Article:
• When used in a LAN or WLAN networking environment, the computer 10 is connected to the LAN through a network interface or adapter 70. When used in a WAN networking environment, the computer 10 typically includes a modem 72 or other means for establishing communications over the WAN 73, such as the Internet. The modem 72, which may be internal or external, may be connected to the system bus 21 via the user input interface 60 or other appropriate mechanism. In a networked environment, program modules depicted relative to the computer 10, or portions thereof, may be stored in the remote memory storage device. By way of example, and not limitation, FIG. 1 illustrates remote application programs 85 as residing on memory device 81. It will be appreciated that the network connections shown are exemplary and other means of establishing a communications link between the computers may be used.
  • In the description that follows, the subject matter of the application will be described with reference to acts and symbolic representations of operations that are performed by one or more computers, unless indicated otherwise. As such, it will be understood that such acts and operations, which are at times referred to as being computer-executed, include the manipulation by the processing unit of the computer of electrical signals representing data in a structured form. This manipulation transforms the data or maintains it at locations in the memory system of the computer which reconfigures or otherwise alters the operation of the computer in a manner well understood by those skilled in the art. The data structures where data is maintained are physical locations of the memory that have particular properties defined by the format of the data. However, although the subject matter of the application is being described in the foregoing context, it is not meant to be limiting as those of skill in the art will appreciate that some of the acts and operation described hereinafter can also be implemented in hardware.
  • Referring to FIG. 2, a diagram of a wireless network appropriate for embodiments herein is shown. The wireless network includes a base station 200, which can be coupled to a server 210. The term “server” as used herein may refer to a computing device configurable to be a decision-making device in the context of an environment, which could be a network, having at least two computing devices, one of which being a controllable component. Components 220 as shown in FIG. 2 can be configurable to be controllable components. Alternatively, one or more of components 220 can be configurable to operate as a “server” if they are configurable to be decision-making devices capable of performing at least some of the acts as disclosed herein, as one of skill in the art with the benefit of the present application will appreciate. A “server” may be substantially any decision-making device for purposes of the present application capable of performing in a fashion similar to that described herein and outwardly appearing as a mobile or stationary device, such as a personal computer (PC), a pager, a personal digital assistant (PDA), a wired or wireless telephone, a mapping device, or the like. As one of skill in the art appreciates, the form of a computing device typically relates to the function of a computing device with respect to the size of the form to hold components for computing. Thus, many forms for holding a “server” are within the scope of that term as described herein appropriate to context.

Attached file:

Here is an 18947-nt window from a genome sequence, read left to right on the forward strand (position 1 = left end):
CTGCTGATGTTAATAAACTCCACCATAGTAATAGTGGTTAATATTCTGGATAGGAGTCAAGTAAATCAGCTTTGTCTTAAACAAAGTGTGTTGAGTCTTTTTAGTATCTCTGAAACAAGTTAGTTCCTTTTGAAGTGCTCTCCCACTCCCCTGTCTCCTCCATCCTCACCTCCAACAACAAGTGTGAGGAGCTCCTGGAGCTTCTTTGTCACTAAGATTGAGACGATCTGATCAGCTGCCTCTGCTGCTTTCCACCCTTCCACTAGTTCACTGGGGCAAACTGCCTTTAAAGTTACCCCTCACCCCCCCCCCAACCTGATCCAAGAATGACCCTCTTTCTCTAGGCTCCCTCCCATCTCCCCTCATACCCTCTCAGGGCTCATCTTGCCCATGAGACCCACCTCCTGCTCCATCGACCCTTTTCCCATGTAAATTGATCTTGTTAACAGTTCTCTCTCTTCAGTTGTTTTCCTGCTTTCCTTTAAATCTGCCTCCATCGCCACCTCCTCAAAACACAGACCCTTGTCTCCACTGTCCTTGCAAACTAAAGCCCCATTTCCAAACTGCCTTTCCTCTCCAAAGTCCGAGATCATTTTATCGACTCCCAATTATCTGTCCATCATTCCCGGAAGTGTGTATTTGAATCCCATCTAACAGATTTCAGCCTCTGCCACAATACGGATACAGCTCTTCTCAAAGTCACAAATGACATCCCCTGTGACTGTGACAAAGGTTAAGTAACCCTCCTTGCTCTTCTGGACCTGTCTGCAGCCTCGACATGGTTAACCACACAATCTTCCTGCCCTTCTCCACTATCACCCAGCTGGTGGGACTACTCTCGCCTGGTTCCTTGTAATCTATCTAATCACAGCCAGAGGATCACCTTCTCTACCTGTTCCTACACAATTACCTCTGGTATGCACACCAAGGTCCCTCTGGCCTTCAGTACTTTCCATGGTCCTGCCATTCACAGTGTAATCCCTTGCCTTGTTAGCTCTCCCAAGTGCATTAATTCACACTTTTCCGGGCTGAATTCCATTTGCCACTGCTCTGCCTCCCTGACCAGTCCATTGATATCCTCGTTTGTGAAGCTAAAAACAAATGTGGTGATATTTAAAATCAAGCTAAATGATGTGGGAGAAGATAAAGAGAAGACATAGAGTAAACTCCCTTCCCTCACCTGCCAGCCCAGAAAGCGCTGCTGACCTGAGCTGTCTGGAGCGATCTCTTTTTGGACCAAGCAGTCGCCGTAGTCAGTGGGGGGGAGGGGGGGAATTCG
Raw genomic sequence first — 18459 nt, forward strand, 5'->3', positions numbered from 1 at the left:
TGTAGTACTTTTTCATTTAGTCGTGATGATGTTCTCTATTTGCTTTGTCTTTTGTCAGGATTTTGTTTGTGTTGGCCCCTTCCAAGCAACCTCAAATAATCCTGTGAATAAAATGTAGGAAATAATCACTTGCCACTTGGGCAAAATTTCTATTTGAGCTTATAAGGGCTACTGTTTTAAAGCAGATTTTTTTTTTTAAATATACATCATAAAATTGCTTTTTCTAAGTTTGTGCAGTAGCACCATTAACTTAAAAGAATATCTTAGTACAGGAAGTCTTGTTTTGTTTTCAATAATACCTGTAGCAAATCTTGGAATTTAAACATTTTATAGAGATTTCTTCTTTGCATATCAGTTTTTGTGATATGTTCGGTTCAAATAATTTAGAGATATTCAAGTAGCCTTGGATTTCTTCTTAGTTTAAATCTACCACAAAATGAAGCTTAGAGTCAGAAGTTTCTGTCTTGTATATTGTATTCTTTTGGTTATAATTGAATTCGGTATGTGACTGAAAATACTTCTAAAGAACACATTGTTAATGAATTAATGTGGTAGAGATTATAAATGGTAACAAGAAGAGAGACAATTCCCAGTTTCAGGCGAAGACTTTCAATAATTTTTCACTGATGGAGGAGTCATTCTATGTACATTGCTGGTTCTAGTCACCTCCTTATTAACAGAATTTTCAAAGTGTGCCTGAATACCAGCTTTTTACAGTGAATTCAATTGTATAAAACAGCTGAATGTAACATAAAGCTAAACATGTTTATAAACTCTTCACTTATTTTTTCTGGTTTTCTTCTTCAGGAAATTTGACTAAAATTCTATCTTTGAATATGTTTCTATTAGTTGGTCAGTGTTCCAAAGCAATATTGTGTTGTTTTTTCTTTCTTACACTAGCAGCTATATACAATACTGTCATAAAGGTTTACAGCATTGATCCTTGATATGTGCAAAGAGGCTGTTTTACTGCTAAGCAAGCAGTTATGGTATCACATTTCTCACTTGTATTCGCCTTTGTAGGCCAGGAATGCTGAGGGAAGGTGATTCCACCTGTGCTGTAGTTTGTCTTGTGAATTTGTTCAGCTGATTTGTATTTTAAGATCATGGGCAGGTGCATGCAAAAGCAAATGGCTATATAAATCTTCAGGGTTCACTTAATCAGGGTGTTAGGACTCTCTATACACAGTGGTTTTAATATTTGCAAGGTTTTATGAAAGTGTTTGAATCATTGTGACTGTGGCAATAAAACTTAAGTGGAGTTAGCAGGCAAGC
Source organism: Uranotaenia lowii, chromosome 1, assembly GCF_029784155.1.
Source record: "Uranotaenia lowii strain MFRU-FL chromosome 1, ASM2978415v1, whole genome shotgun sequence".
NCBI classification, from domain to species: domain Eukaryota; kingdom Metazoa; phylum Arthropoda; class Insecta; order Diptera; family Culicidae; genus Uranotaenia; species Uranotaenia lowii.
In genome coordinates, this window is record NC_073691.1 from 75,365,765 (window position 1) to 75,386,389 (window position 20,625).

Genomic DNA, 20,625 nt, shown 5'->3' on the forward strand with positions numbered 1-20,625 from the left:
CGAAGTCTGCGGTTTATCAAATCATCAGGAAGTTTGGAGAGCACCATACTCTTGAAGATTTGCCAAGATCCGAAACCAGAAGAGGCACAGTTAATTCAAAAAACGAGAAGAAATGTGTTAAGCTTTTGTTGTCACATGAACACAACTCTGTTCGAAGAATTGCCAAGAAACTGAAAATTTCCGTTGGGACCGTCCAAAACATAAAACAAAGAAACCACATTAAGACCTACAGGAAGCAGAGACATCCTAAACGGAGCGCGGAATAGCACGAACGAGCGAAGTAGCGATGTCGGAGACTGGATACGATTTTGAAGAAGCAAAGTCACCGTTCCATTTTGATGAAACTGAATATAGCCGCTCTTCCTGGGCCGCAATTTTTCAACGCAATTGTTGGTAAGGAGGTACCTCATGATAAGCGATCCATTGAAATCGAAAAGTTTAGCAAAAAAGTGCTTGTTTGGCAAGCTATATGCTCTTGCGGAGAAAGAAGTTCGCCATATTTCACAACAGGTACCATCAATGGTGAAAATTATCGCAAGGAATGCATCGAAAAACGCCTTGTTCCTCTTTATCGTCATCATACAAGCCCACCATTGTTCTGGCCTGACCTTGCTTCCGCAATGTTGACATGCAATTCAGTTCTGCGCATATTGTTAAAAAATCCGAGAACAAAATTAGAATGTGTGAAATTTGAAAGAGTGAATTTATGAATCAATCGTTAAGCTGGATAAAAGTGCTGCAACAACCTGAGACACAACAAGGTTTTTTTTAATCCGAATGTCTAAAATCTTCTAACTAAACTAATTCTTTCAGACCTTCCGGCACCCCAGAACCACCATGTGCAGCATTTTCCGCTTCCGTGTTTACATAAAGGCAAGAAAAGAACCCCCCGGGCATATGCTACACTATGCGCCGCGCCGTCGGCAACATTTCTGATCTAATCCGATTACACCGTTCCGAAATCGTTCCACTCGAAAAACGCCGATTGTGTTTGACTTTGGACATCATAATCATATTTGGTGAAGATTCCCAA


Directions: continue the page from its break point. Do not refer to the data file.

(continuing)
• Base station 200 interacts with a plurality of wireless components 220, which can be receivers only, designed to receive a real time map and directions determined at server 210. Components interact with base station 200 via wireless connection 230. The wireless connection 230 could include a wireless local area network connection (WLAN), a radio frequency (RF) connection or other method of wireless communication of data. Other wireless communication connections can include Global Positioning Systems (GPS) or location detection systems such as tracking tags, radio-frequency (RF) methods, and wireless local area network (WLANs). Tracking tags typically communicate with a base station, each tag transmitting a unique code to identify an item to which it is attached. WLANs operate by connecting mobile devices to a base station and using signal strength sensing to determine a location of a mobile device. Other wireless communication connections can include a satellite connection or the like as one of skill in the art with the benefit of the present disclosure will appreciate.
  • Wireless components 220 can include receivers and transmitters to interact with server 210. Wireless components 220 are shown including different types of components, including component 220(1) which could be a simple device capable of only receiving and displaying data. The data could include written directions or include a map or both. Component 220(2) is shown as a personal electronic assistant, which could be configured to both send and/or receive data, display maps and/or directions as generated by server 210. Component 220(3) is shown as a tablet personal computer (PC) which can also be configured to both send and/or receive data. Component 220(4) is shown as a laptop or notebook computer which can also send and/or receive data and/or directions. Components 220(5) could be implemented as a simple mobile device which could be configured to receive and display simple commands in real time. Component 220(6) could be implemented as a cellular telephone and include a display configured to show a map and directions in accordance with embodiments herein.